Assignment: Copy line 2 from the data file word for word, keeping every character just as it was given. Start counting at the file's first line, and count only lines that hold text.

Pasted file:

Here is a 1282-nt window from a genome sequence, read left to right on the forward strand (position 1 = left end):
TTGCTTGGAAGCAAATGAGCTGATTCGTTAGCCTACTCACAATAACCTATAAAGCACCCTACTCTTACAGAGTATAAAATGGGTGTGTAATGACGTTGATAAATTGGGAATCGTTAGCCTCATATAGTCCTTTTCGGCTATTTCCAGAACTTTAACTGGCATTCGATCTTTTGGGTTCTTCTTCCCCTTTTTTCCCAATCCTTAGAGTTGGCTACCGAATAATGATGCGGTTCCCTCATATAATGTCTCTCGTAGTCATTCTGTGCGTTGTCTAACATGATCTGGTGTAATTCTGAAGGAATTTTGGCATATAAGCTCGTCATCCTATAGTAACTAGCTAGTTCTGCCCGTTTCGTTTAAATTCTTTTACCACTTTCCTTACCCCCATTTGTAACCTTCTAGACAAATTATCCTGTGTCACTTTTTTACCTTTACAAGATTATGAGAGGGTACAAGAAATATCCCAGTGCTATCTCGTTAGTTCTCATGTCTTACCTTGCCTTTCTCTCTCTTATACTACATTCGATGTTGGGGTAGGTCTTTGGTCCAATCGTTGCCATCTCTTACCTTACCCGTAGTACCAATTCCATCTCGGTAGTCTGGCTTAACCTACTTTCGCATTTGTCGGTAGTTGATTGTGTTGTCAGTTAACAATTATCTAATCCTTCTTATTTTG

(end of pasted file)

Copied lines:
TTGCTTGGAAGCAAATGAGCTGATTCGTTAGCCTACTCACAATAACCTATAAAGCACCCTACTCTTACAGAGTATAAAATGGGTGTGTAATGACGTTGATAAATTGGGAATCGTTAGCCTCATATAGTCCTTTTCGGCTATTTCCAGAACTTTAACTGGCATTCGATCTTTTGGGTTCTTCTTCCCCTTTTTTCCCAATCCTTAGAGTTGGCTACCGAATAATGATGCGGTTCCCTCATATAATGTCTCTCGTAGTCATTCTGTGCGTTGTCTAACATGATCTGGTGTAATTCTGAAGGAATTTTGGCATATAAGCTCGTCATCCTATAGTAACTAGCTAGTTCTGCCCGTTTCGTTTAAATTCTTTTACCACTTTCCTTACCCCCATTTGTAACCTTCTAGACAAATTATCCTGTGTCACTTTTTTACCTTTACAAGATTATGAGAGGGTACAAGAAATATCCCAGTGCTATCTCGTTAGTTCTCATGTCTTACCTTGCCTTTCTCTCTCTTATACTACATTCGATGTTGGGGTAGGTCTTTGGTCCAATCGTTGCCATCTCTTACCTTACCCGTAGTACCAATTCCATCTCGGTAGTCTGGCTTAACCTACTTTCGCATTTGTCGGTAGTTGATTGTGTTGTCAGTTAACAATTATCTAATCCTTCTTATTTTG